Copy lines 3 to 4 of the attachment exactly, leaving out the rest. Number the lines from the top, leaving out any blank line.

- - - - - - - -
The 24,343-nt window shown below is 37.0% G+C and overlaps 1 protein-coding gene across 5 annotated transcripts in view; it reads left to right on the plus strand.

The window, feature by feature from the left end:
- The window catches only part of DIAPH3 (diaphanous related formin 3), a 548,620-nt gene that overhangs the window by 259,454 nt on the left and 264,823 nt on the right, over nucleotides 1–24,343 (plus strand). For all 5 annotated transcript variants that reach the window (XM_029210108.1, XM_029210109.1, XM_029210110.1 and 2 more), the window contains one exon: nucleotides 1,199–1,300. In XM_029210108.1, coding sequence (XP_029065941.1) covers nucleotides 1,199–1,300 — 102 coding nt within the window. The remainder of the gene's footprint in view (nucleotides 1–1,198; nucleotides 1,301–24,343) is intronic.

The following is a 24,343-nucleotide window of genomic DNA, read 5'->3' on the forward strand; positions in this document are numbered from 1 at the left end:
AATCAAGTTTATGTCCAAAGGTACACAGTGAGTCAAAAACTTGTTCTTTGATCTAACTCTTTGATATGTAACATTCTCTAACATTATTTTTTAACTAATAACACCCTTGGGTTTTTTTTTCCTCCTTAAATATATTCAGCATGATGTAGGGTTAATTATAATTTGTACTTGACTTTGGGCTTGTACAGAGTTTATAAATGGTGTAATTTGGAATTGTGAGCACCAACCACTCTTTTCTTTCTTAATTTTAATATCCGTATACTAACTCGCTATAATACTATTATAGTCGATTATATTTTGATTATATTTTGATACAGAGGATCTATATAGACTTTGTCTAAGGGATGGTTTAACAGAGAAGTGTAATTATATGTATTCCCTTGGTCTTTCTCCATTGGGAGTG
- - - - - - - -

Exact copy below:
- The window catches only part of DIAPH3 (diaphanous related formin 3), a 548,620-nt gene that overhangs the window by 259,454 nt on the left and 264,823 nt on the right, over nucleotides 1–24,343 (plus strand). For all 5 annotated transcript variants that reach the window (XM_029210108.1, XM_029210109.1, XM_029210110.1 and 2 more), the window contains one exon: nucleotides 1,199–1,300. In XM_029210108.1, coding sequence (XP_029065941.1) covers nucleotides 1,199–1,300 — 102 coding nt within the window. The remainder of the gene's footprint in view (nucleotides 1–1,198; nucleotides 1,301–24,343) is intronic.

The following is a 24,343-nucleotide window of genomic DNA, read 5'->3' on the forward strand; positions in this document are numbered from 1 at the left end: